IoT botnets have been known for quite a while, but they gained household infamy after Mirai grabbed the headlines back in 2016.
- Rich sound, great treble, good detail, comfortable
- Battery pack is large, slight lack of refinement to the sound
A typically high quality product from Sennheiser, the PXC250 headphones offer a good alternative to products from Bose if you're looking for something a little cheaper. The audio quality is impressive although it doesn't quite beat what's produced by some top tier IEM manufacturers.
Price$ 349.95 (AUD)
The noise-cancelling headphone market has really been heating up lately, with a slew of companies releasing over-the-ear or in-ear headphones with frequent travellers in mind. Sennheiser has always been at the forefront headphone production and so we were expecting good things from the company's new noise-cancelling line up, the PXC series. The PXC250 sit in the middle of the range and offer a good option for those regularly on public transport or who spend more than their share of time in the air.
Audio quality is one area most noise-cancelling headphones suffer. All the processing that occurs to block out external sound obviously has an impact on your music and while this is somewhat evident on the PXC250, on the whole it sounds pretty impressive.
Sporting a typically rich Sennheiser presentation, these headphones offer a very complete sound, with nice presentation across all registers. The bass is a little slow and probably the weakest element of the music, but it still extends deeply; just a little more punch would have helped some of our faster paced music.
Treble notes were most impressive with a lot of sparkle and a vibrant, clear sound. They were very strongly emphasised, which particularly came across in some of our piano driven tunes. This may bother some users, but we found the overall balance to be pleasing. The mid range is detailed and lacks any kind of harshness. There was nice separation between all the musical elements and a reasonably impressive soundstage considering the small design.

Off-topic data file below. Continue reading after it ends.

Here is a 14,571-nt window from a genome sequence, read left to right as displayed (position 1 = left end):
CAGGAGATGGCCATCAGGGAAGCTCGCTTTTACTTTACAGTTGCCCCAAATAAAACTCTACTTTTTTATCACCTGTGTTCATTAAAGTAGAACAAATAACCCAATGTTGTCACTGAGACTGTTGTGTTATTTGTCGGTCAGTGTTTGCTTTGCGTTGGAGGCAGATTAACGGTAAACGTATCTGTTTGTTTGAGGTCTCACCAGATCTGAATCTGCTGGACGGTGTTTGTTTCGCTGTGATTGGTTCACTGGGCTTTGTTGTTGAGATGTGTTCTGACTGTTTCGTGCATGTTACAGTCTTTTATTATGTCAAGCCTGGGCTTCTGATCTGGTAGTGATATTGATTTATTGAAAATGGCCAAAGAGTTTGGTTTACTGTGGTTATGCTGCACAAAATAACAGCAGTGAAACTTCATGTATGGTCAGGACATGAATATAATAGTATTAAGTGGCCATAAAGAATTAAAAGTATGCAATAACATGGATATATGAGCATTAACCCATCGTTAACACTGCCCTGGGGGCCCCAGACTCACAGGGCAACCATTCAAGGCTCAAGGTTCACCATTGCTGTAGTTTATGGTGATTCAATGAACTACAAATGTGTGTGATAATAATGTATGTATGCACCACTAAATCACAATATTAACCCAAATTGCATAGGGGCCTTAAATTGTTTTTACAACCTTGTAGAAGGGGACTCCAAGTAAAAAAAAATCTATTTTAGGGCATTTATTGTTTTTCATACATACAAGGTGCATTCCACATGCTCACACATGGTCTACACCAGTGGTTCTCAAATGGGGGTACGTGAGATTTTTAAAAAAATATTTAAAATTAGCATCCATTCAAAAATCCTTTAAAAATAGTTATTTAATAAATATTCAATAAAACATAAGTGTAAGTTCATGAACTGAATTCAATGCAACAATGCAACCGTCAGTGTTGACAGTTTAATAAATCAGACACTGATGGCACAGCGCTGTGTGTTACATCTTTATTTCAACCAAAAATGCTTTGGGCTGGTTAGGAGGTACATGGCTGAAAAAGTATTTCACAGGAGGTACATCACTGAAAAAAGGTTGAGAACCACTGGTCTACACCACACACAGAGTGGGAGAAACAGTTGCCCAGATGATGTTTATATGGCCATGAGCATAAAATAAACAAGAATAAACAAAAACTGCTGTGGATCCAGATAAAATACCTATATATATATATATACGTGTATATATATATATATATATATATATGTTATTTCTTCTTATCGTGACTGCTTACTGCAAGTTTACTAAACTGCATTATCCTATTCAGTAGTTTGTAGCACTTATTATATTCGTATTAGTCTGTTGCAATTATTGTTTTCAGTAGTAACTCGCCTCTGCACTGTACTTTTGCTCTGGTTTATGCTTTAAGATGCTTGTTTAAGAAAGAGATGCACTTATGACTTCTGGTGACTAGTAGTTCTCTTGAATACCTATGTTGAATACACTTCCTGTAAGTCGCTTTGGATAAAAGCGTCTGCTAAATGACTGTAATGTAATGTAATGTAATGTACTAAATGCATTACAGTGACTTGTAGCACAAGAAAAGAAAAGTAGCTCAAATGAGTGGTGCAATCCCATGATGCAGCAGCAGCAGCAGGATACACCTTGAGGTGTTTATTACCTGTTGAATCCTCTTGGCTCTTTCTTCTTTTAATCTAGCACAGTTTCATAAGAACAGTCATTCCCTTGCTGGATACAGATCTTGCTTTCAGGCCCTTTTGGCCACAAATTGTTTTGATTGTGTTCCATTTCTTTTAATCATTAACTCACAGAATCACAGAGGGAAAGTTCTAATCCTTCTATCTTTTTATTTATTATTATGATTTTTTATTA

Our main complaint with the sound is a slight lack of control and refinement. Sometimes everything comes across just a touch bloated or too strongly emphasised. It wasn't a big deal and most users probably won't notice, but audiophiles who are used to tight, clear, detailed sound will pick up on it.
Utilising Sennheiser's new NoiseGard technology, the noise cancelling on the PXC250 is fairly good, but truth be told we expected a little better. It does the job fine in an average office environment but even then it wasn't the complete absence of external noise that we're used to. Unfortunately we didn't get to test them on a flight, but on public transport they managed to dull the sound of the train rattling down the tracks without omitting it completely.
The design is fairly flimsy but will be familiar to anyone who has used Sennheiser portables in the past. They are comfortable and sit nicely on the ears, but we'd definitely recommend treating them with care as several of the joints are far from sturdy.
With folding hinges towards the top of the band and a lightweight build they would be perfect for throwing into a small bag or pocket, except for the fact that the battery pack and noise-cancelling unit is enormous. It is more than 10cm long and quite hefty, which may be a turn off for some users. Unfortunately you can't disconnect it from the rest of the headphones so you have no choice but to lug it around. The noise cancelling can be turned on or off to save battery power, but the sound quality changes a little. It flattens out a little and loses some of its richness, which some users may prefer.
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